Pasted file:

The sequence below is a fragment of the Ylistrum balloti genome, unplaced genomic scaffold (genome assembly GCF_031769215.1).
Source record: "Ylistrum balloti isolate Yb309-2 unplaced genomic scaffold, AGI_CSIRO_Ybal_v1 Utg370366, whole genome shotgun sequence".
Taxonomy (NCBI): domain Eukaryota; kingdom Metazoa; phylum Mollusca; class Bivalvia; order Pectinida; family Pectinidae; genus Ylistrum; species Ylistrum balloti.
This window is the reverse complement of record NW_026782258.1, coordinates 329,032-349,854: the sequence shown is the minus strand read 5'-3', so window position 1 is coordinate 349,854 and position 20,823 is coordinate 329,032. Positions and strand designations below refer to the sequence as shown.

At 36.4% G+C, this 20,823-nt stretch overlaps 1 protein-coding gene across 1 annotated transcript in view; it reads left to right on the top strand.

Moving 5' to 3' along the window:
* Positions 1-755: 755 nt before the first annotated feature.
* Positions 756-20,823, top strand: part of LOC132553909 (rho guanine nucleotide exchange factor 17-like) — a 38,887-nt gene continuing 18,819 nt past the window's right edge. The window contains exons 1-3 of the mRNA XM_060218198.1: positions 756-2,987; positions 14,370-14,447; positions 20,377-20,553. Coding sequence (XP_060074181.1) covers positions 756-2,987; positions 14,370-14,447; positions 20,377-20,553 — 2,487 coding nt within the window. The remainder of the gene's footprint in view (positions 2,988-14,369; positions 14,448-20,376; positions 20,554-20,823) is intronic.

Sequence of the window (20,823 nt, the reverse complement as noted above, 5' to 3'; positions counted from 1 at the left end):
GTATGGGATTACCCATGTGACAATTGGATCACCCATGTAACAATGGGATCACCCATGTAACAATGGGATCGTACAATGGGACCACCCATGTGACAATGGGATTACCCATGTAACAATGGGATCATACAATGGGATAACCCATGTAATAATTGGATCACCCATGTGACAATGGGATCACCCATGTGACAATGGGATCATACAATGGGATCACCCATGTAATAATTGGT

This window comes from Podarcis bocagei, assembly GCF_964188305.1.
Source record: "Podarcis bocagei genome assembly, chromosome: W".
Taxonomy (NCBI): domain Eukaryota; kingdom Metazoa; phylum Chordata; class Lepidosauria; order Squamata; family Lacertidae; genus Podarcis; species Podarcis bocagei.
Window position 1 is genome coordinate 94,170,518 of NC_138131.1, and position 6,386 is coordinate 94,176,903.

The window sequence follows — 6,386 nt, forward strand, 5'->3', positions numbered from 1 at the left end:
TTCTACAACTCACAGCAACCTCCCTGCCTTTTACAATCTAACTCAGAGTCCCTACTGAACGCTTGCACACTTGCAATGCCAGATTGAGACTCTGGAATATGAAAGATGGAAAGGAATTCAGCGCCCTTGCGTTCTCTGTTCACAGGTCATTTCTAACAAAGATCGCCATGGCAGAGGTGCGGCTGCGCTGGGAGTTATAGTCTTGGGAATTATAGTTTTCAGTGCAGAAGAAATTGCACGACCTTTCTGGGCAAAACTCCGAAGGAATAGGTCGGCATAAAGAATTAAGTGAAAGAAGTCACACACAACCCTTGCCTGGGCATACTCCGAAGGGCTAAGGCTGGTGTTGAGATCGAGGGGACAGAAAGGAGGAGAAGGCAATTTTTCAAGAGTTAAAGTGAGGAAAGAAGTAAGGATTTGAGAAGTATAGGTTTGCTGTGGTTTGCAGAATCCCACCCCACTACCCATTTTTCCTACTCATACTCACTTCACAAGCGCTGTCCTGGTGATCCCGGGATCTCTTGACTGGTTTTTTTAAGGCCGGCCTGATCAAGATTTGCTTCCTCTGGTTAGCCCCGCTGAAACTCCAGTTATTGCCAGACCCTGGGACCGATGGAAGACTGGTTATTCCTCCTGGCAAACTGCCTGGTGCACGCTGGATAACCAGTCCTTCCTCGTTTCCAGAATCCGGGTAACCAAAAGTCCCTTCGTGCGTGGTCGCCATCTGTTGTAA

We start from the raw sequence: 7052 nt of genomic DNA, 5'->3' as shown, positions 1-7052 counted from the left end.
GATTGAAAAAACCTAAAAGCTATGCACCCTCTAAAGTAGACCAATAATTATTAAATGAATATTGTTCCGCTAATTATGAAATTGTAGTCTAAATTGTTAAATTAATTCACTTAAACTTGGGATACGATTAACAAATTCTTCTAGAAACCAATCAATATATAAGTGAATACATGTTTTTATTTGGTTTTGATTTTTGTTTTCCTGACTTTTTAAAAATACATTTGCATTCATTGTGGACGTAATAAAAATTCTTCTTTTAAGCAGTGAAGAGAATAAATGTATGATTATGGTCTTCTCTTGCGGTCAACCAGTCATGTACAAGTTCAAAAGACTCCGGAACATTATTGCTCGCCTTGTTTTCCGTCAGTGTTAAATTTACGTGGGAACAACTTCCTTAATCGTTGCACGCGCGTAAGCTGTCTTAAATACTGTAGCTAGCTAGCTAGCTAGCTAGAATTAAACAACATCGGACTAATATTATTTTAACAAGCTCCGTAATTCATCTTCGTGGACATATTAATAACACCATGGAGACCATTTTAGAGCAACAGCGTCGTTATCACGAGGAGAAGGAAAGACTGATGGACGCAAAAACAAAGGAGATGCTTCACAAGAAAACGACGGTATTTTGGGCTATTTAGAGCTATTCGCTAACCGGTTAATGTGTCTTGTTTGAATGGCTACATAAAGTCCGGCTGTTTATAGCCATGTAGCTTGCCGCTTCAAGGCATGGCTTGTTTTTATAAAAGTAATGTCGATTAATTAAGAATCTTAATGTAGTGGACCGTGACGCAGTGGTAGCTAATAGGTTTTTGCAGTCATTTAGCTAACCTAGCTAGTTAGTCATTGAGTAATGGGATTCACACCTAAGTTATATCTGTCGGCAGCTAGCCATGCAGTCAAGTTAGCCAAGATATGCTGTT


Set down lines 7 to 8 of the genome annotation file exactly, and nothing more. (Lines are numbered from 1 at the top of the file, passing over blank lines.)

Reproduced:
* Positions 1-755: 755 nt before the first annotated feature.
* Positions 756-20,823, top strand: part of LOC132553909 (rho guanine nucleotide exchange factor 17-like) — a 38,887-nt gene continuing 18,819 nt past the window's right edge. The window contains exons 1-3 of the mRNA XM_060218198.1: positions 756-2,987; positions 14,370-14,447; positions 20,377-20,553. Coding sequence (XP_060074181.1) covers positions 756-2,987; positions 14,370-14,447; positions 20,377-20,553 — 2,487 coding nt within the window. The remainder of the gene's footprint in view (positions 2,988-14,369; positions 14,448-20,376; positions 20,554-20,823) is intronic.